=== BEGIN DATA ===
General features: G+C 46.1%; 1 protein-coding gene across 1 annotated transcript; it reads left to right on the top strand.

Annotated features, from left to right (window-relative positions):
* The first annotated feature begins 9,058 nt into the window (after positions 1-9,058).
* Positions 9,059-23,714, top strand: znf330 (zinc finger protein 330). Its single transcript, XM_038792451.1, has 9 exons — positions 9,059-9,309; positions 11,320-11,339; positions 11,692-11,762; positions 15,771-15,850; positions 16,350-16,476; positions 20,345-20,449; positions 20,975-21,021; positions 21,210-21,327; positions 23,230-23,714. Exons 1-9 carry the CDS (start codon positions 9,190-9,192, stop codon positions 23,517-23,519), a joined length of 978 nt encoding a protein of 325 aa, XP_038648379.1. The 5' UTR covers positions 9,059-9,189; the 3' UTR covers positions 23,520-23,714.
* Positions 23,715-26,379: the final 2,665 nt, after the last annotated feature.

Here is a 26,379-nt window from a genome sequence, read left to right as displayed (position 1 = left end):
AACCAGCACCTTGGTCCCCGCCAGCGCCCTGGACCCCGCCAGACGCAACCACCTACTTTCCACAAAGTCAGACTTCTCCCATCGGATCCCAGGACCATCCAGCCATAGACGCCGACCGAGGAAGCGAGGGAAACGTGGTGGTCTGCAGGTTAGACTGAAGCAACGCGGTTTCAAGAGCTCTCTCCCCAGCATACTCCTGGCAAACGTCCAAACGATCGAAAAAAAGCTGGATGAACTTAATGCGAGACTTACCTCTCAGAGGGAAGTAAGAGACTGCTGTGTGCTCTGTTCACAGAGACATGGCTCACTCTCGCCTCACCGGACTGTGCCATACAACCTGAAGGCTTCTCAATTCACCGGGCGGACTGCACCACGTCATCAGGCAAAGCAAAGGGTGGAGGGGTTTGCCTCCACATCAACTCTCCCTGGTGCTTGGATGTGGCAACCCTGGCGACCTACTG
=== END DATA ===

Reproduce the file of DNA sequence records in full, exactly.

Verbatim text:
General features: G+C 46.1%; 1 protein-coding gene across 1 annotated transcript; it reads left to right on the top strand.

Annotated features, from left to right (window-relative positions):
* The first annotated feature begins 9,058 nt into the window (after positions 1-9,058).
* Positions 9,059-23,714, top strand: znf330 (zinc finger protein 330). Its single transcript, XM_038792451.1, has 9 exons — positions 9,059-9,309; positions 11,320-11,339; positions 11,692-11,762; positions 15,771-15,850; positions 16,350-16,476; positions 20,345-20,449; positions 20,975-21,021; positions 21,210-21,327; positions 23,230-23,714. Exons 1-9 carry the CDS (start codon positions 9,190-9,192, stop codon positions 23,517-23,519), a joined length of 978 nt encoding a protein of 325 aa, XP_038648379.1. The 5' UTR covers positions 9,059-9,189; the 3' UTR covers positions 23,520-23,714.
* Positions 23,715-26,379: the final 2,665 nt, after the last annotated feature.

Here is a 26,379-nt window from a genome sequence, read left to right as displayed (position 1 = left end):
AACCAGCACCTTGGTCCCCGCCAGCGCCCTGGACCCCGCCAGACGCAACCACCTACTTTCCACAAAGTCAGACTTCTCCCATCGGATCCCAGGACCATCCAGCCATAGACGCCGACCGAGGAAGCGAGGGAAACGTGGTGGTCTGCAGGTTAGACTGAAGCAACGCGGTTTCAAGAGCTCTCTCCCCAGCATACTCCTGGCAAACGTCCAAACGATCGAAAAAAAGCTGGATGAACTTAATGCGAGACTTACCTCTCAGAGGGAAGTAAGAGACTGCTGTGTGCTCTGTTCACAGAGACATGGCTCACTCTCGCCTCACCGGACTGTGCCATACAACCTGAAGGCTTCTCAATTCACCGGGCGGACTGCACCACGTCATCAGGCAAAGCAAAGGGTGGAGGGGTTTGCCTCCACATCAACTCTCCCTGGTGCTTGGATGTGGCAACCCTGGCGACCTACTG